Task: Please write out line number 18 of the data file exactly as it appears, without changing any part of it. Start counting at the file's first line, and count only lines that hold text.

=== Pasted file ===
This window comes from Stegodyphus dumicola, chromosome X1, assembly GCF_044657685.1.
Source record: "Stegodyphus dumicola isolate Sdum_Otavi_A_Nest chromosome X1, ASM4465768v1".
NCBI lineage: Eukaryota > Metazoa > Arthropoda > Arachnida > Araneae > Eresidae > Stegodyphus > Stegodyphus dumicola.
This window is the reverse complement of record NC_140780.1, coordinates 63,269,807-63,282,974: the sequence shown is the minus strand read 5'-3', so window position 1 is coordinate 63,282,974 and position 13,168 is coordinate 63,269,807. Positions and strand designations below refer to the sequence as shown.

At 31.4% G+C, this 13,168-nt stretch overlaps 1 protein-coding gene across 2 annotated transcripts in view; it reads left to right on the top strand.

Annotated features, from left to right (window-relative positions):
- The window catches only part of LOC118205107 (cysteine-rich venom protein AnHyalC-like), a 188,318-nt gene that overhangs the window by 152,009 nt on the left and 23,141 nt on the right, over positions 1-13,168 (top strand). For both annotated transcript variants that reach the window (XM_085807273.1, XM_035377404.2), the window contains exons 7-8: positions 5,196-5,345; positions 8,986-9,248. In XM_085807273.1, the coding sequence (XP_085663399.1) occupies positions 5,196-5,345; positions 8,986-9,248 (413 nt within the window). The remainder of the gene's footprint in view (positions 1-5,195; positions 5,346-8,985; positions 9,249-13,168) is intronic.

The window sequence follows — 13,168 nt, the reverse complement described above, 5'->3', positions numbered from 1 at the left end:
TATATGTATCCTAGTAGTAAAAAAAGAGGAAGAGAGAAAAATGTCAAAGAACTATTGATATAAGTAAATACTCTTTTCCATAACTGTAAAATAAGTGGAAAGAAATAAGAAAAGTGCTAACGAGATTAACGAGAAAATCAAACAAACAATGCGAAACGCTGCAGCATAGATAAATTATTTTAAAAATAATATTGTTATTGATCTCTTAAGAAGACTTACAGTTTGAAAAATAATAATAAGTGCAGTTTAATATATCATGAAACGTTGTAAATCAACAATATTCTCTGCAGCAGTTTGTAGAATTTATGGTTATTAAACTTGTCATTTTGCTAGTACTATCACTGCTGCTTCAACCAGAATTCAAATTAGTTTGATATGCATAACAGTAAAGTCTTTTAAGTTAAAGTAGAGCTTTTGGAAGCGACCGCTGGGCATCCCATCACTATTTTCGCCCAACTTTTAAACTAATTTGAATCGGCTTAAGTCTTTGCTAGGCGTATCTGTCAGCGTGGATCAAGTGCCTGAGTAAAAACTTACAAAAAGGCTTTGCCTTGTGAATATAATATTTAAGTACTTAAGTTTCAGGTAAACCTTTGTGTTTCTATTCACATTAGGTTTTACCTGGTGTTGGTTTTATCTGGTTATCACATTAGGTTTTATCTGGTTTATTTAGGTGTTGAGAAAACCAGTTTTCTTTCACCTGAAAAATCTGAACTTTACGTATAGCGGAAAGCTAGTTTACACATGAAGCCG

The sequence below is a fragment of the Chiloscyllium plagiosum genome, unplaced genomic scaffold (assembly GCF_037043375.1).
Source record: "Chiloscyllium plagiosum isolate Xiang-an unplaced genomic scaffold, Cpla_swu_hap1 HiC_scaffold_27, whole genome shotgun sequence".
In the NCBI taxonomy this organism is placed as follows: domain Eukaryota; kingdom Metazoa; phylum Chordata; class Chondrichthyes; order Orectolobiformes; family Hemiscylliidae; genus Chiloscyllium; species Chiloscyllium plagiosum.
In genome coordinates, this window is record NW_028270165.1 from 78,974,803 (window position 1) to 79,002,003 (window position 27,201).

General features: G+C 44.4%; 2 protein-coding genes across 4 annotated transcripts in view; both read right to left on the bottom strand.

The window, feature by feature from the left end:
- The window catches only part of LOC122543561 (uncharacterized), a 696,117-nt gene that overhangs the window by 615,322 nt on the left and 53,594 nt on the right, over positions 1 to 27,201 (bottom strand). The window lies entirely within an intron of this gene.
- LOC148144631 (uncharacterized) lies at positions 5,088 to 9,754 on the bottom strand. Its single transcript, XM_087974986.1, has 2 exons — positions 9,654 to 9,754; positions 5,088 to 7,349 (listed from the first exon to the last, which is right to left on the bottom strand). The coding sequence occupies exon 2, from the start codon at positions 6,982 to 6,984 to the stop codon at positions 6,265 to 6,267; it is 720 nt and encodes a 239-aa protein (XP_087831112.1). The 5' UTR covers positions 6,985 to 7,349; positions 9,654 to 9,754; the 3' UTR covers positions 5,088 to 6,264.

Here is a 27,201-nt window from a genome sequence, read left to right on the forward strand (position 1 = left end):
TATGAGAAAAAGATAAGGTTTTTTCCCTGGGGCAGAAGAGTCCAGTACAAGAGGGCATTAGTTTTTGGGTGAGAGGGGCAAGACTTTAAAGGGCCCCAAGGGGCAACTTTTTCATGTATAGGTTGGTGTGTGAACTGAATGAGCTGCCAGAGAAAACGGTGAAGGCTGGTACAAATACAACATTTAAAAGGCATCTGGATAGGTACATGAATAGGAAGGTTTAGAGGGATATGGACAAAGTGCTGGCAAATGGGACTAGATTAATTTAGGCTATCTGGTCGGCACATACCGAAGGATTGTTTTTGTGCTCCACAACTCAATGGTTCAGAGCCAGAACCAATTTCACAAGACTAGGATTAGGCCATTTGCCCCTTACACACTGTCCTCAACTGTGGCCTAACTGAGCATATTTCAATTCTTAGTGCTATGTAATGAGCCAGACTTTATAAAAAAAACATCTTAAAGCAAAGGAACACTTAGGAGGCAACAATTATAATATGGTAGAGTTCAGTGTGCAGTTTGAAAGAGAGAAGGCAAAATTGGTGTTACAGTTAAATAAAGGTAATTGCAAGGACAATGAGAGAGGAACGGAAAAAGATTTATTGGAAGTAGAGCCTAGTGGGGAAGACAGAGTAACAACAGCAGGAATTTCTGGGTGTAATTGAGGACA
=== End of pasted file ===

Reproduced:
Here is a 27,201-nt window from a genome sequence, read left to right on the forward strand (position 1 = left end):